The study, which was commissioned by the NAM and ACCF and conducted by Science Applications International Corporation (SAIC) using NAM and ACCF input assumptions, assesses the impact of the Waxman-Markey Bill on manufacturing, jobs, energy prices and our overall economy. The NAM and ACCF released national data as well as the analysis for 15 industrial states that would be impacted greatly if this or similar legislation is signed into law. The full report, including the data covering the remaining 35 states will be released in the coming weeks.

Jay Timmons, executive vice president of the NAM said, "Climate change is a very complex issue and I hope Senators will look closely at this study as they consider climate change legislation this fall. At a time when our country is struggling to come out of our longest and deepest economic downturn since the Great Depression, lawmakers should be focused on policies that provide incentives for businesses so they can create jobs and grow. Unfortunately, this study confirms that the Waxman-Markey Bill is an 'anti-jobs, anti-growth' piece of legislation. Further, leaders of countries such as China and India have made it clear they have no intention of reducing their own emissions. Waxman-Markey would give an edge to overseas competitors, discouraging domestic investment and the creation of American jobs."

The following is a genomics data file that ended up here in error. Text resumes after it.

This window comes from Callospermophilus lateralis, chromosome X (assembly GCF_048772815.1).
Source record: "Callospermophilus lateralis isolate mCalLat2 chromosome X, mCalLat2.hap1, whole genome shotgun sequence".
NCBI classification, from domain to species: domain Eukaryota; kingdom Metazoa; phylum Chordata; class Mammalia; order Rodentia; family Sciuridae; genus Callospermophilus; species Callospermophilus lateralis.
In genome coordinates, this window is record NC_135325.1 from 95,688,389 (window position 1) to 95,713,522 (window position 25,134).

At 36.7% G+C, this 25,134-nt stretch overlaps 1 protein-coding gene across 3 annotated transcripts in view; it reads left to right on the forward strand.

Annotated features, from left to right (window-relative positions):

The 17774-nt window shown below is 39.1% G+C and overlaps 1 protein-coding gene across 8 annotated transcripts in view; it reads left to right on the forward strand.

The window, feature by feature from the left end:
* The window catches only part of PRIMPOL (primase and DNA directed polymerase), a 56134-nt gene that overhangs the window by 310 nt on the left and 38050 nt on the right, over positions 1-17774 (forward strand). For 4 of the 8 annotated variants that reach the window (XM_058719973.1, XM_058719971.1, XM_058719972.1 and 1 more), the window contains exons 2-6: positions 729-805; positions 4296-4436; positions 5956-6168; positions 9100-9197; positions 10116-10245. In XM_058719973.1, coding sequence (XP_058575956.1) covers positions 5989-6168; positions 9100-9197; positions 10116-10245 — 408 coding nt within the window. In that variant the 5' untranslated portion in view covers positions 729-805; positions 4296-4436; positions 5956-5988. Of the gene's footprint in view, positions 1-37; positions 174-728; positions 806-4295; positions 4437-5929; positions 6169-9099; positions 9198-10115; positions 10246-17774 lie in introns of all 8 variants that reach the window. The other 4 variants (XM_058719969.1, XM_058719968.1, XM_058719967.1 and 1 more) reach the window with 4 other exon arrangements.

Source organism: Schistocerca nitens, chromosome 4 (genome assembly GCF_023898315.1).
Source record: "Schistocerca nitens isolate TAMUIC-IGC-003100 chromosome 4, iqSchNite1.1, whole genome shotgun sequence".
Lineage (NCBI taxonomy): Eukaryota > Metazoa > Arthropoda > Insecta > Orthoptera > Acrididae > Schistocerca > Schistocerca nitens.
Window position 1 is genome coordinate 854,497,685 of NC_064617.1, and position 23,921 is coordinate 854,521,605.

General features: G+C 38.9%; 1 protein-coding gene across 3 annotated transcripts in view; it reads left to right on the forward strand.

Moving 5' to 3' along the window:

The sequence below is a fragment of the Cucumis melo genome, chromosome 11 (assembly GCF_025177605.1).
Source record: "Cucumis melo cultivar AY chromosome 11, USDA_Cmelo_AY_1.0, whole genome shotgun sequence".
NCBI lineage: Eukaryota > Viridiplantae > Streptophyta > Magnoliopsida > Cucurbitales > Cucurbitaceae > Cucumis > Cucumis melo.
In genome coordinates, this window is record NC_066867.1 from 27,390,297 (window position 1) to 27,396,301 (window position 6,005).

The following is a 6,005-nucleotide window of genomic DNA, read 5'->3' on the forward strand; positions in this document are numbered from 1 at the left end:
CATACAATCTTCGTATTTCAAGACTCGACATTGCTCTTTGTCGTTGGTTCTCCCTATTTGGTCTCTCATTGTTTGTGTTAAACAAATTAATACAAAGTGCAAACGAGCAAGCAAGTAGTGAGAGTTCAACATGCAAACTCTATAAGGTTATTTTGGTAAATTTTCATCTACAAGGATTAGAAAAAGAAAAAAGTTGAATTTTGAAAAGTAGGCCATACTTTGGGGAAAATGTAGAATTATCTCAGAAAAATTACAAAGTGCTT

The NAM/ACCF study accounts for all federal energy laws and regulations currently in effect. It accounts for increased access to oil and natural gas supplies, new and extended tax credits for renewable generation technologies, increased World Oil Price (WOP) profile, as well as permit allocations for industry and international offsets. Additionally, the provisions of the stimulus package passed in February are included in this study. Key findings include:

-- Cumulative Loss in Gross Domestic Product (GDP) up to $3.1 trillion
-- Employment losses up to 2.4 million jobs in 2030
-- Residential electricity price increases up to 50 percent by 2030
-- Gasoline price increases (per gallon) up 26 percent by 2030